Mississippi native retires as a brigadier general
In 1978, Donna Williams, then a freshman at Vicksburg High School, joined the school’s Junior ROTC program.
On Jan. 1, 2018, she completed a 31-year military career that began as a JROTC cadet, retiring as a brigadier general and former deputy commanding general for support with the 412th Theater Engineer Command in Vicksburg.
From the time she first put on a uniform in high school until she said her farewells to her comrades, Williams had many assignments and held unit commands across the continental U.S. and Hawaii, and was deployed to Baghdad for Operation Iraqi Freedom.
She received a master of business administration in information technology and military management, and a master’s degree in strategic studies from the U.S. Army War College. She received numerous awards for service, including the United States Army Engineer Association Bronze de Fleury Medal.
In some way, she knew joining the U.S. Army would be a career decision.
“I enjoyed the camaraderie that we had there (in JROTC),” she said, “And then I joined ROTC in college at Jackson State University.”
Williams graduated from Jackson State with a bachelor’s degree in computer science with an emphasis on programming, and received her second lieutenant’s commission 1986. She joined what was then the 412th Engineer Command.
But she never got to use her skills as a computer programmer.
“I’m an engineer in the Army Reserve. When I was commissioned at Jackson State, I was commissioned as an engineer officer, so I’ve been an engineer officer for over 31 years,” she said.
“It was because of my math background that I was selected an engineer officer. It was (math) what they called a hard science degree.”
She attended the four-month engineer officer basic course at Fort Belvoir, Va., in 1988 to learn basic engineer skills.
“They taught us engineering, they taught us combat, all the engineer-related skills.
“I was mainly with the construction part of the engineers; they built roads buildings, did electrical work, did bridging, and that was part of the engineer construction I was involved with. That’s when I was assigned to the 412th. I went to school in 1988.”
She joined the active guard reserve program and became an active duty reservist in 1990.
While she was based in Hawaii, her two engineer companies built bridges, roads, repaired buildings and built weapons ranges. They also held field training exercises for combat skills.
Computers, she said, were used to meet the needs of the daily operations. “There were some programs we used as part of our engineering operations, like Auto CAD, and we used Project Manager, but as far as actually programming — writing programs — we did not write programs.”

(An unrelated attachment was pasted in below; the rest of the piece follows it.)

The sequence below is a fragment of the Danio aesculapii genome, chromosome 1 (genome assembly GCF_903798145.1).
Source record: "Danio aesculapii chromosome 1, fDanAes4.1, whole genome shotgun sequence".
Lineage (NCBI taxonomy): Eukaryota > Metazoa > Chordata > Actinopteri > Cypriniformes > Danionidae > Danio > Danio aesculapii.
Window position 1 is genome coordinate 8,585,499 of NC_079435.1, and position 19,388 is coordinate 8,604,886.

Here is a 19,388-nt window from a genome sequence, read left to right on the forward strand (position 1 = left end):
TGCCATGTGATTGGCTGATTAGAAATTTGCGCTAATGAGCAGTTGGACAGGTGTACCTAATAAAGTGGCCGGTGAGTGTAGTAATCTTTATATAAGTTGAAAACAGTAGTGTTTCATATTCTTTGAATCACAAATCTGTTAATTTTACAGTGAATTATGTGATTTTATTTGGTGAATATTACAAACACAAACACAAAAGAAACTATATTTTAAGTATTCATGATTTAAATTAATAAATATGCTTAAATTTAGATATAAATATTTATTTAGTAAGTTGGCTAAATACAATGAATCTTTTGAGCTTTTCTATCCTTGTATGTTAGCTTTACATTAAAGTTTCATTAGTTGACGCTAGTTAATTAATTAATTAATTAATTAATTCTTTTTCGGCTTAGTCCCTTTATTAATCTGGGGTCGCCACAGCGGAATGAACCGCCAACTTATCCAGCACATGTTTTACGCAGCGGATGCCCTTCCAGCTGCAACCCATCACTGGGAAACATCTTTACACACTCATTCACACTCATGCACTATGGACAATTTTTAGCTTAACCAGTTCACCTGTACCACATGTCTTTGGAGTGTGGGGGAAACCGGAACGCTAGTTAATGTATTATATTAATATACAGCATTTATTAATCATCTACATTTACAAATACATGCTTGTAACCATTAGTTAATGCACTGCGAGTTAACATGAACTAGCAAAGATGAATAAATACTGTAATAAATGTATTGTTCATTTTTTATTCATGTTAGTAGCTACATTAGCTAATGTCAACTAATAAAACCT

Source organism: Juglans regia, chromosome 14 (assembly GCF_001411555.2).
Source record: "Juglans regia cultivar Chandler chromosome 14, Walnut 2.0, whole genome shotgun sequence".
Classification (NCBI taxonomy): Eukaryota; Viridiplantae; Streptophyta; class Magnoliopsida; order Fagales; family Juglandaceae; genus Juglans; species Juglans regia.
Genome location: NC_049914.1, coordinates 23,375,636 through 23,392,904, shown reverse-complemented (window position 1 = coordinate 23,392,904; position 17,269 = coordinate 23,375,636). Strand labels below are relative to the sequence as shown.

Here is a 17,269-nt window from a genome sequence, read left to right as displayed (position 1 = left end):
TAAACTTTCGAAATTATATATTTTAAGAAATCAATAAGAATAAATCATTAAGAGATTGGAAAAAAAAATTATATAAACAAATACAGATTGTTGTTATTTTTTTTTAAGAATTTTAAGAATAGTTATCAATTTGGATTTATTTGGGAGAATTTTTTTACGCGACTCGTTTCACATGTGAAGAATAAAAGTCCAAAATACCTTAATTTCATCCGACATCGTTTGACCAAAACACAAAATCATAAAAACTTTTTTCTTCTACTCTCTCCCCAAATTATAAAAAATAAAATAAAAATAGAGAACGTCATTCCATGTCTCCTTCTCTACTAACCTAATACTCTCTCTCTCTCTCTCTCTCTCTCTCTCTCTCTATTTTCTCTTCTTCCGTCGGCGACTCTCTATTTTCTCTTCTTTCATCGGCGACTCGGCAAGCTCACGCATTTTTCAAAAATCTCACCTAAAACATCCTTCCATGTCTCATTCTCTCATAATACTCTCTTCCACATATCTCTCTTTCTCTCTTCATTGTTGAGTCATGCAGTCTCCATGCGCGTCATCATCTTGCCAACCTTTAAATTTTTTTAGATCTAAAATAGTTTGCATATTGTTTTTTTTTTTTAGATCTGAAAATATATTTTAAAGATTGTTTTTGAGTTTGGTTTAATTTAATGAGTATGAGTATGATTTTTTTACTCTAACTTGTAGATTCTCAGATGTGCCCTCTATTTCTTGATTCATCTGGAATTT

Williams said no one mission during her deployments stands out, adding there was always one overriding mission.
“Taking care of the No. 1 commodity of the Army, and that’s taking care of the soldier, and then following that is executing the mission,” she said.
“Once you take care of the soldier, you train the soldier, you provide the soldier with the resources to be successful, and if you do those things, then you will automatically improve readiness, therefore you will have no problem executing the mission.
“Missions? There were so many. I wouldn’t say it was just one, because with all the missions I was involved in were involved in improving the overall readiness, and preparing a soldier to execute his mission then he completes the operation.”
Williams returned to non-active reserve status in 2015, and was promoted to brigadier general Jan. 5, 2015.
“That was an honor and a privilege to be selected as a brigadier general in the Army Reserve,” she said. “I was very humbled that I received it, and I always think of it and me as sharing my professional growth with others, because I depended on others; it wasn’t me.
“It was everyone else, the noncommissioned officers, the officers, the civilians I had worked with that helped me achieve the rank of brigadier general.”
She said she was very surprised by the promotion, “But at the same time very grateful that the army recognized my qualities, my leadership qualities and capabilities and entrusted me to be a senior leader in the Army Reserve.
“I sincerely thank the Army Reserve leadership for having the confidence in me, my ability, and entrusting me to be a leader in this fine institution.”
Williams is presently employed with the Engineer Research and Development Center at the U.S. Army Corps of Engineers Reachback Operations Center where she is a team leader of the Request For Information Team.
She serves as a coordinator between engineers and subject matter experts to provide fast, innovative and the best technical solutions to issues facing soldiers and civilians working in the field, whether during military or civilian-related operations or natural disasters, and to support the armed forces and the nation.
She said she’ll miss the camaraderie of the Army units and serving the nation.
“I’ll miss being with the soldiers … the Army is an institution that you just develop relationships, missions and skills,” Williams said.
“You home in on your missions and skills and you develop the relationships. I’m going to miss also the missions that we were involved in as a 412th soldier.”
(Originally published by The Vicksburg Post)
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